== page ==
Injection Moulding machines are broadly classified into two types,

1) Plunger type Injection Moulding Machine.

2) Screw type Injection Moulding Machine.

1) Plunger type Injection Moulding Machine

The earliest moulding machines were of plunger type as illustrated in fig.and still many of these types of machines are used. In this type of injection moulding machine the resin is fed from hopper into the barrel and heated through the input of thermal energy from heaters around the barrel. The molten resin collects in a pool in the barrel called the injection chamber.

The molten resin is then pushed forward by action of a plunger driven by a hydraulic system at the head of the machine. To facilitate the melting of any residual solid material and to give better mixing of the melt, the molten resin is pushed past a torpedo or spreader that, along with a back pressure plate, imparts shear to the melt. Then the resin flows through a nozzle into the mould.

2) Screw type Injection Moulding Machine

Figure shows a schematic drawing of the injection end of a reciprocating screw machine. The extruder screw, which is contained in the barrel, is turned most often by a hydraulic motor (as contrasted to an electric motor attached to a gear system) point, at which time the screw stops. The rotary shutoff valve is rotated so that when the injection plunger advances, the material is injected into the mold. The main advantages of a two-stage screw are that the material passes over the whole

As the screw turns, it picks up material from the hopper. As it progresses down the screw, the resin is compacted, degassed, melted, and pumped past the nonreturn flow valve assembly at the injection side of the screw. This, in essence, is a check valve, which allows material to flow only from the back of the screw forward.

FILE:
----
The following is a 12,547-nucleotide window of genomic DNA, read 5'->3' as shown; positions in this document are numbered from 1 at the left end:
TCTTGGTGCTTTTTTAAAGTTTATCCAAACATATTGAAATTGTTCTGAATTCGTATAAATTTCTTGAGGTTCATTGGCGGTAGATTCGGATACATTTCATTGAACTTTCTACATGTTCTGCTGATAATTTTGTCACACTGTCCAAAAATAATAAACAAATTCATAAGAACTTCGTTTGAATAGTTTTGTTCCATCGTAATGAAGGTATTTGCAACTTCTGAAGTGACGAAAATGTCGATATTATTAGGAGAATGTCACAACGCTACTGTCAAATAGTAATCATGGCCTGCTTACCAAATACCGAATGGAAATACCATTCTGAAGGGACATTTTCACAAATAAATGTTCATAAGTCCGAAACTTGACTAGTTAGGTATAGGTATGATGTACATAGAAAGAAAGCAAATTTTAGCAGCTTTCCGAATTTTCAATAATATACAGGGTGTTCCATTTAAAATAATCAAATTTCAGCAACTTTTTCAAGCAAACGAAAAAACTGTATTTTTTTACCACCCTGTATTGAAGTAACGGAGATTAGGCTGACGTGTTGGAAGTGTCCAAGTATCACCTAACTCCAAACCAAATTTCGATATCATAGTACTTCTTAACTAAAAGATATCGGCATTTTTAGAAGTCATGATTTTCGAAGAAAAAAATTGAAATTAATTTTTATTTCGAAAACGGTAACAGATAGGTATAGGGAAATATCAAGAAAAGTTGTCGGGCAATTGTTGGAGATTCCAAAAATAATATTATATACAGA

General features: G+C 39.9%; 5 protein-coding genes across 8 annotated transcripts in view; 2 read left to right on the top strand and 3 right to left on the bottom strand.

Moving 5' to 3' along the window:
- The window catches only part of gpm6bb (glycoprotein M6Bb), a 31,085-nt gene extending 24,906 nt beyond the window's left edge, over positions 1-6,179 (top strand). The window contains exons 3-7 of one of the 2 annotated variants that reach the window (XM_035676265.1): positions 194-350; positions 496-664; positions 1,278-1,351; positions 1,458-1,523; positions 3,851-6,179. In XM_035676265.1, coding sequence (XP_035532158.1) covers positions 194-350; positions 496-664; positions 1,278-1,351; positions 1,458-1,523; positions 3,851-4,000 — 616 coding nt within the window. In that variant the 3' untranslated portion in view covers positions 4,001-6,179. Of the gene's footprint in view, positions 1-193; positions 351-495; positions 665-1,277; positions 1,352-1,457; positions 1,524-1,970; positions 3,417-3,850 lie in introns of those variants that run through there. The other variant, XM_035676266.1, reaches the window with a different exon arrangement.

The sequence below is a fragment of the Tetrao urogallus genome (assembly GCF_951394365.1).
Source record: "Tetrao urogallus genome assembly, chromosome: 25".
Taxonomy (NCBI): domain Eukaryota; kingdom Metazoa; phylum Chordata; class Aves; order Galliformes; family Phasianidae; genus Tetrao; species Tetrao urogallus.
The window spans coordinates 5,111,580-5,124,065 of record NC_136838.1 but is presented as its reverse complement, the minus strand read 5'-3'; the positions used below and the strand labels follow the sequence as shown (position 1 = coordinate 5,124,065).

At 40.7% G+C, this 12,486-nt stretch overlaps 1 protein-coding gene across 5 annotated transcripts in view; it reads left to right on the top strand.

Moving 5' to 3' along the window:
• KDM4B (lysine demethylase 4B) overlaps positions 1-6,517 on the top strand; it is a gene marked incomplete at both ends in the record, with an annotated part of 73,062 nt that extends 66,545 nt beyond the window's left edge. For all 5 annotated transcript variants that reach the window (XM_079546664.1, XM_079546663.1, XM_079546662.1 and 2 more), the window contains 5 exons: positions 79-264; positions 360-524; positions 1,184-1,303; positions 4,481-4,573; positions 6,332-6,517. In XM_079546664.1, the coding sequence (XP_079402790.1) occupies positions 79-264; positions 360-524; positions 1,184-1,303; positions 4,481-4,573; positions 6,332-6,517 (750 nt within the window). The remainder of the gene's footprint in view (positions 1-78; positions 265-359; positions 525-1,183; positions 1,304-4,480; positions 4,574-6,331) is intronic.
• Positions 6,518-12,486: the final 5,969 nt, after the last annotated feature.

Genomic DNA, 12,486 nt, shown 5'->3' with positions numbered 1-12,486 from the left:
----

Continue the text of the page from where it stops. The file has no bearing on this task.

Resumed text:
As the material is pumped in front of the screw, it forces back the screw, hydraulic motor, and screw drive system. In so doing, it also moves the piston and rod of the hydraulic cylinder(s) used for injection. Oil from behind the piston(s) goes into a tank through a variable resistance valve, called the back pressure valve. Increasing this resistance requires higher pressures from the pumping section of the screw, and results in better mixing, a slower cycle, and greater energy consumption.

The screw will continue to turn, forcing the carriage back until a predetermined location is reached. Then the rotation is stopped, and an exact amount of melted material is in front of the screw and will be injected into the mold at the appropriate time in the cycle. This is accomplished by using the hydraulic injection cylinder(s).